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Explaining Why the Browns Can't Cut Manziel Until March 9th

Kirby Lee-USA TODAY Sports

On February 2, the Cleveland Browns released a statement that basically indicated that they were going to cut QB Johnny Manziel as soon as they possibly could. Previously, the media had widely said that the first day they could release him was February 8, the day after the Super Bowl. Then, everyone caught wind of the fact that the Browns would actually have to wait until March 9. Why the difference?

I was originally going to write an explanation article on February 4, but that's when the horrific details of Manziel's incident in Fort Worth, Texas came to light. At the time, it just seemed right to put the story on hold and try to fathom just what in the hell was going on. It also added another complication to the situation: whether Manziel could be suspended or put on paid leave. Let's take a look at what we know about Manziel's whole situation and the timing of releasing him.

February 8th vs. March 9th - Rolling Over Cap Space

Late last week, we explained how the Browns have approximately $35.99 million in cap space. Their total cap space spent for 2016 is $138.14 million, and the NFL salary cap is estimated to be $153.4 million. That would leave the team only $15.26 million in cap space. However, as Tom Pelissero of the USA Today noted, NFL teams are allowed to roll over unused cap space from the previous season, and most teams to do. Since the Browns have already done that, and we are still in the 2015 league year, that means the Browns currently have zero cap space.

Manziel's Guaranteed Money and the Timing of His Release

Manziel still has two years left on his rookie contract, including half of his signing bonus. His signing bonus was $4.318 million, and spread over four years, that means he has $2.159 million of it left against the Browns' cap. Over the next two years, Manziel also has a total base salary guarantee of $2.174 million. Combined, that means that if the Browns cut him, they would have to absorb a $4.333 million cap hit in dead money. Cutting him during the 2015 league year means that the charge would take place in 2015. As I said earlier, the Browns have zero cap space in that year, since they've already filed to have their remaining cap space carried over to the 2016 league year.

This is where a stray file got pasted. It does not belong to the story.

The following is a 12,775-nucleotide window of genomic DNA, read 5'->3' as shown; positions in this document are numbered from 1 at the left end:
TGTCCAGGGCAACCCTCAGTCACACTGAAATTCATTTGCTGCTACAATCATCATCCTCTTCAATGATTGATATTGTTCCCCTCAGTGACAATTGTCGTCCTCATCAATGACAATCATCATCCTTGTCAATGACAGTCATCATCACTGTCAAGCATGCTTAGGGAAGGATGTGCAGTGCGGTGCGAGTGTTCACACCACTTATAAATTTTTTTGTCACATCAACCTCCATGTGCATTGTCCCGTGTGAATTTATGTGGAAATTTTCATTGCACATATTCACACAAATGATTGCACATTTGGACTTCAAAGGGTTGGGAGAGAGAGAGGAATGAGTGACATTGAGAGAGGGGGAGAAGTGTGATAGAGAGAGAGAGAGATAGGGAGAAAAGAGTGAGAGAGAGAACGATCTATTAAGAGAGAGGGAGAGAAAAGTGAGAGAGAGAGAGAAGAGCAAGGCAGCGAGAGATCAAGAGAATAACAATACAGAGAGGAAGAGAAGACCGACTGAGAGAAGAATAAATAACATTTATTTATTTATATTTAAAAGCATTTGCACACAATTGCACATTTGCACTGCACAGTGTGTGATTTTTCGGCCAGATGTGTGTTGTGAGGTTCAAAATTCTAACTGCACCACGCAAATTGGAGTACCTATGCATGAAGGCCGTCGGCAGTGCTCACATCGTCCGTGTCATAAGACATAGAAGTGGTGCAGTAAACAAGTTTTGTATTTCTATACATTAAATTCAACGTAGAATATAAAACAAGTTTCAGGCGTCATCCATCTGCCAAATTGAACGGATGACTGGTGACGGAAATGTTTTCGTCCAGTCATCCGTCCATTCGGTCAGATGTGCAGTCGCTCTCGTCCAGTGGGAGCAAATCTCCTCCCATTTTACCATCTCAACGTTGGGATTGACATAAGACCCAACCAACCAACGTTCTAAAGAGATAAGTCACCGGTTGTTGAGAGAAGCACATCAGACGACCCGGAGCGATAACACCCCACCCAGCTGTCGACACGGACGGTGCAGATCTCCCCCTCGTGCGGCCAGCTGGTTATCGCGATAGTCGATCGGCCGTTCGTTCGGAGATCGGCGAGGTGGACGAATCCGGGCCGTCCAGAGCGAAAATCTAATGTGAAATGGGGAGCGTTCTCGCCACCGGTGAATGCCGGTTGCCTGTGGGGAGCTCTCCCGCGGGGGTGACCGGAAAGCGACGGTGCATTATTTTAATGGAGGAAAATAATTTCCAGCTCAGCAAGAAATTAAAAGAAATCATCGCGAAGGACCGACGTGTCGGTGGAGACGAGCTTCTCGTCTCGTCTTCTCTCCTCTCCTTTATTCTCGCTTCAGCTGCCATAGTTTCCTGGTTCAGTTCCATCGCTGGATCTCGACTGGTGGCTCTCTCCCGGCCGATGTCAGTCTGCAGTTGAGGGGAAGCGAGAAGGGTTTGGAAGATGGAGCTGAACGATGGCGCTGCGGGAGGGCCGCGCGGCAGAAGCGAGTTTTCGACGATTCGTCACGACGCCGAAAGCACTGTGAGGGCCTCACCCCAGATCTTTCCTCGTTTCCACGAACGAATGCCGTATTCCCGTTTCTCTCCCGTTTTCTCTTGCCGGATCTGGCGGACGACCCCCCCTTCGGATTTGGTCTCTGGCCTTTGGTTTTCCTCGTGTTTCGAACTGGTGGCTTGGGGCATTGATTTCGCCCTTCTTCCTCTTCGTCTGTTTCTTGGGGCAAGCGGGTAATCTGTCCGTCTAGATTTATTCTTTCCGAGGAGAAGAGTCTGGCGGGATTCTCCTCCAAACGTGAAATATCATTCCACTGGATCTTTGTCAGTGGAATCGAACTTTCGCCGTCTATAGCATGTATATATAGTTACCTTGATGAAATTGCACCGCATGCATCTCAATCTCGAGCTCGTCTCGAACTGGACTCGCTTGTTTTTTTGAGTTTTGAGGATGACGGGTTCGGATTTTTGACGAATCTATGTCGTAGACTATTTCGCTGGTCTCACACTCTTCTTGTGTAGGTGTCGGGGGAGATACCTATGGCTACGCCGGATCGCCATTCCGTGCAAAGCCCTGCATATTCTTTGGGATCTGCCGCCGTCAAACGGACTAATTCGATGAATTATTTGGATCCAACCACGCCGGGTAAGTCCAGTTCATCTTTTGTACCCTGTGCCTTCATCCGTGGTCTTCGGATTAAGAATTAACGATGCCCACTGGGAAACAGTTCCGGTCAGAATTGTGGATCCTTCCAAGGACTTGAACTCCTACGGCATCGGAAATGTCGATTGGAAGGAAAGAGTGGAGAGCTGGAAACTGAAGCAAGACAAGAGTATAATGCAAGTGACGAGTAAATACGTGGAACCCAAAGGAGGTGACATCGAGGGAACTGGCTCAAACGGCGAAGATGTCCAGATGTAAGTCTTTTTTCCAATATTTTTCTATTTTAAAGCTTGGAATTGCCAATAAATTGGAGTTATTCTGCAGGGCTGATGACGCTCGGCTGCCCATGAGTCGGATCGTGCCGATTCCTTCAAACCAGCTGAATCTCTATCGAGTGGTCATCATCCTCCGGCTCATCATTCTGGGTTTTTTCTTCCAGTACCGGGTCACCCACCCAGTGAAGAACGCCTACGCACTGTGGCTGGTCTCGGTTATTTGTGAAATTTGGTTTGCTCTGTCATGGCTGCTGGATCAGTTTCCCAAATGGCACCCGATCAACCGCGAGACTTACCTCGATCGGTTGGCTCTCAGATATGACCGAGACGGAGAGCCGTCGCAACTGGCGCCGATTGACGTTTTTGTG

Once March 9th hits, the Browns will have that $35.99 million available to them. Cutting Manziel would mean that their cap space drops to $31.66 million, but it's the price they are willing to pay to disassociate Manziel from the franchise.

The Browns could also technically designate him a post-June 1st cut, which would spread his dead money over two years ($3.253 million in 2016, and $1.080 million in 2017), but that seems like a designation they'd rather save for somebody else, if necessary, given the limited difference in cap space.

If the Browns trade Manziel, they would still carry the dead money of his signing bonus ($2.159 million), but the base salary guarantees would shift over to his new team.

Will the League Step In?

This is where things could get tricky for the Browns. The NFL is currently investigating the Manziel case, so what if they put him on paid leave like they did with Adrian Peterson a couple of years ago? Pro Football Talk insinuates that if he were put on paid leave now, the Browns would have to scramble to clear some cap space so they could pay him in the current league year. Fortunately, an NFL spokesman has already told PFT that putting him on paid leave during the offseason, when players aren't being paid anyway, would make no sense:

"The players are off per the CBA and not being paid now," NFL spokesman Brian McCarthy told PFT by email. "It would serve no purpose and is not what paid leave was designed to accomplish."

Manziel could be facing a six-game suspension for violation of the league's personal conduct policy. If he is served with a six-game suspension, I believe the Browns should be able to recover 6/17 (35.29%) of his guaranteed base salary in 2016, and the team would receive a salary cap credit in 2016 for that. They could also recover the same percentage of his signing bonus in 2016, but that salary cap credit would not take effect until 2017. What is unclear to me is if the Browns would still reap these benefits if they cut Manziel on March 9th and then the league suspends him. If he is suspended before the Browns release him, I believe he'd still be under contract with the club, just without being paid.